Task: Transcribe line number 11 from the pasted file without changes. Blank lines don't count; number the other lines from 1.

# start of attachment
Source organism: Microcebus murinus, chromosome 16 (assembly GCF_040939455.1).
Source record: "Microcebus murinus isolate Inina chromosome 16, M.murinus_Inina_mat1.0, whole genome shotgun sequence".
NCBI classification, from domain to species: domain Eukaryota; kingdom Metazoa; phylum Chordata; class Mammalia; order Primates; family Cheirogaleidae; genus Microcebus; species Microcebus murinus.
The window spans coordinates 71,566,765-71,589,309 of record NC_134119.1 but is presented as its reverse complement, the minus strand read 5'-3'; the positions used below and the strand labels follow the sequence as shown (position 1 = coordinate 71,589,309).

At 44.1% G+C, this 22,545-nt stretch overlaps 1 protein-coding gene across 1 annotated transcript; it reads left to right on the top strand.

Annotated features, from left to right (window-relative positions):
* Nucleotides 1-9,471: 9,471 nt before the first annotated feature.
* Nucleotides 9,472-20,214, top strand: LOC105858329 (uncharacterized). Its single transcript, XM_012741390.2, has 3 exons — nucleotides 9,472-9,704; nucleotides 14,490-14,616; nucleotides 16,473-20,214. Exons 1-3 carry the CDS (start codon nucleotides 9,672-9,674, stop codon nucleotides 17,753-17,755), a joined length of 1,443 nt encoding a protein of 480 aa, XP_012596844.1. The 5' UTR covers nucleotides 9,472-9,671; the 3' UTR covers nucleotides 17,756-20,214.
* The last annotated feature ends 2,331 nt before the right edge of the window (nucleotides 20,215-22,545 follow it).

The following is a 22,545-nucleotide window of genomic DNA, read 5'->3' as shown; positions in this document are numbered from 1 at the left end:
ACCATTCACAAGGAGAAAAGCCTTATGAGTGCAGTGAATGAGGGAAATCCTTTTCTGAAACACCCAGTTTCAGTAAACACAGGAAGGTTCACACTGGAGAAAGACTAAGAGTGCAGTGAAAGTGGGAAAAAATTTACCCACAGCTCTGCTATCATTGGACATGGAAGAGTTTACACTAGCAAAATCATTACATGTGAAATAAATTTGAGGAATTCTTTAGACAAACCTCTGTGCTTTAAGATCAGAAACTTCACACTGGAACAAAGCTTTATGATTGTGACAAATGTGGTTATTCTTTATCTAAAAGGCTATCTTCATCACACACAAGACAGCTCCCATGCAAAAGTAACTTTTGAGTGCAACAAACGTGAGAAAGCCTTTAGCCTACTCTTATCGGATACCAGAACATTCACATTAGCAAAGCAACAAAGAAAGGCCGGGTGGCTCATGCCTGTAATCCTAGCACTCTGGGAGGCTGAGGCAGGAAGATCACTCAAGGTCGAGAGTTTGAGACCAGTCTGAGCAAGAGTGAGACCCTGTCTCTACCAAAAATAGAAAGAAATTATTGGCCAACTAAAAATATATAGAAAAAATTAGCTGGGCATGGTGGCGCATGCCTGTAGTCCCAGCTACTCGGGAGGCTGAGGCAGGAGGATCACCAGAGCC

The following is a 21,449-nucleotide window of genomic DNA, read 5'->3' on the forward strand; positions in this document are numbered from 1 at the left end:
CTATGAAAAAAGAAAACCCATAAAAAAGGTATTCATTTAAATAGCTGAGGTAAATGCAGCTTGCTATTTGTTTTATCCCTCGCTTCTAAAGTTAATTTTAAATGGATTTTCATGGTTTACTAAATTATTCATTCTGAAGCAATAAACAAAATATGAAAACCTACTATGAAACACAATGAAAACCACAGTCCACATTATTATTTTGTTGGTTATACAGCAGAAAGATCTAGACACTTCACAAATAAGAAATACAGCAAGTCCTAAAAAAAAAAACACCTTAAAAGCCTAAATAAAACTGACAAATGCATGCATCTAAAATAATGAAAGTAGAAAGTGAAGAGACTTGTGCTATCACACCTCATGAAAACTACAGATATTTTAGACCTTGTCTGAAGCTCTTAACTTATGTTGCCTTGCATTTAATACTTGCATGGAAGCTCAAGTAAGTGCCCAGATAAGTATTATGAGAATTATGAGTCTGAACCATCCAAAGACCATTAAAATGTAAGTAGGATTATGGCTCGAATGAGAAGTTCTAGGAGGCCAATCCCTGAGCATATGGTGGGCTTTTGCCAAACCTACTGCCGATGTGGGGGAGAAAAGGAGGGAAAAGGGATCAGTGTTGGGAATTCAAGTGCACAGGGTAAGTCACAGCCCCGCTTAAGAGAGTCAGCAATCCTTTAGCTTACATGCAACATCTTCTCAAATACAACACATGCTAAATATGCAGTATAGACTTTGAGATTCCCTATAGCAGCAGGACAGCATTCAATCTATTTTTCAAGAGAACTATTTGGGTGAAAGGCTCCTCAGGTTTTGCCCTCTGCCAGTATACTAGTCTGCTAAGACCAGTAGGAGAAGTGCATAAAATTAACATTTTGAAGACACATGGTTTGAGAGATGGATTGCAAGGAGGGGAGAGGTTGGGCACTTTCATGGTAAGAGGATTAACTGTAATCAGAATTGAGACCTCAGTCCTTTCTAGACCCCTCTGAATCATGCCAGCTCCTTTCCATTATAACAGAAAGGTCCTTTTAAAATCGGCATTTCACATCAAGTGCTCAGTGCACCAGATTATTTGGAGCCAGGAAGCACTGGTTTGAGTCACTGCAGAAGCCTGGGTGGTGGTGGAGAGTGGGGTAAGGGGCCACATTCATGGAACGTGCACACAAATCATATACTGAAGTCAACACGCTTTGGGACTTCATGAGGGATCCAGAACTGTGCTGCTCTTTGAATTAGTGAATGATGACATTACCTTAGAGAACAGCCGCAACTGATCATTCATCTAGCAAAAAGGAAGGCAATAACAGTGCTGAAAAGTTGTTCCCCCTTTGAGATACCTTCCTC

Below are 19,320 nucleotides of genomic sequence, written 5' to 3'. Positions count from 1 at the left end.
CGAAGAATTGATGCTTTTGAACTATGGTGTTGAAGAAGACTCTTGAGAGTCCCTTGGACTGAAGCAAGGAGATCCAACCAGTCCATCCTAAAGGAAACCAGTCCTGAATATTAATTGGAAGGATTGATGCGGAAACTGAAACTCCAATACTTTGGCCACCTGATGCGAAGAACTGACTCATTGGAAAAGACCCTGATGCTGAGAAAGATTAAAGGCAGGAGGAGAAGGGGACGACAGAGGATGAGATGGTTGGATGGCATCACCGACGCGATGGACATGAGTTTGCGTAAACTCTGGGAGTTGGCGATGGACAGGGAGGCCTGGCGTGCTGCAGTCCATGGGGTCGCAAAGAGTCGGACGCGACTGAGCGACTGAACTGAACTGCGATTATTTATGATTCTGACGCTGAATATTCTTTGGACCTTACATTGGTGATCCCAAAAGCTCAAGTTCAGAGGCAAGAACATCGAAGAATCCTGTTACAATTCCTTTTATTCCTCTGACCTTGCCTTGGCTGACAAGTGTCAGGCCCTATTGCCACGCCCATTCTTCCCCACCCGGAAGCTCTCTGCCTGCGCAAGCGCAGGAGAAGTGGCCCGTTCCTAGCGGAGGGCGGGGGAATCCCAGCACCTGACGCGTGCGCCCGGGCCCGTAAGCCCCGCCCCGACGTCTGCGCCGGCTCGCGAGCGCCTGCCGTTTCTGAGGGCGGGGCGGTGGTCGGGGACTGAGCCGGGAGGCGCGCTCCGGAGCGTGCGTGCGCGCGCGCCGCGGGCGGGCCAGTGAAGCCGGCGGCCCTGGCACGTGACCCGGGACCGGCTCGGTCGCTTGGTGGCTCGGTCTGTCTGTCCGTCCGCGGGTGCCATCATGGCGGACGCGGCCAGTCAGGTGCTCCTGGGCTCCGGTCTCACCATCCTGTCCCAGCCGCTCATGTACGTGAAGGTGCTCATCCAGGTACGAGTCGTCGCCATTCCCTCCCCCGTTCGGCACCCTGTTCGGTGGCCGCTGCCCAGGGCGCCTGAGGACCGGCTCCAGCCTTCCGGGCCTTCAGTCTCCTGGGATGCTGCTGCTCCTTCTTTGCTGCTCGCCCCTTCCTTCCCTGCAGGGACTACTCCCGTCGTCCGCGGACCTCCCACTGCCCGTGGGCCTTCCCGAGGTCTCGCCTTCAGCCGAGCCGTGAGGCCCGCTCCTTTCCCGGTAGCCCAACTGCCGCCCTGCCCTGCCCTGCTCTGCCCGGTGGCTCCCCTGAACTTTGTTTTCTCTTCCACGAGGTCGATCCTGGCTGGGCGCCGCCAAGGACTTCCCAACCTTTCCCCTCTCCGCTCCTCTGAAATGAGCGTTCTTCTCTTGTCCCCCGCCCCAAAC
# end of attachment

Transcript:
ACCATTCACAAGGAGAAAAGCCTTATGAGTGCAGTGAATGAGGGAAATCCTTTTCTGAAACACCCAGTTTCAGTAAACACAGGAAGGTTCACACTGGAGAAAGACTAAGAGTGCAGTGAAAGTGGGAAAAAATTTACCCACAGCTCTGCTATCATTGGACATGGAAGAGTTTACACTAGCAAAATCATTACATGTGAAATAAATTTGAGGAATTCTTTAGACAAACCTCTGTGCTTTAAGATCAGAAACTTCACACTGGAACAAAGCTTTATGATTGTGACAAATGTGGTTATTCTTTATCTAAAAGGCTATCTTCATCACACACAAGACAGCTCCCATGCAAAAGTAACTTTTGAGTGCAACAAACGTGAGAAAGCCTTTAGCCTACTCTTATCGGATACCAGAACATTCACATTAGCAAAGCAACAAAGAAAGGCCGGGTGGCTCATGCCTGTAATCCTAGCACTCTGGGAGGCTGAGGCAGGAAGATCACTCAAGGTCGAGAGTTTGAGACCAGTCTGAGCAAGAGTGAGACCCTGTCTCTACCAAAAATAGAAAGAAATTATTGGCCAACTAAAAATATATAGAAAAAATTAGCTGGGCATGGTGGCGCATGCCTGTAGTCCCAGCTACTCGGGAGGCTGAGGCAGGAGGATCACCAGAGCC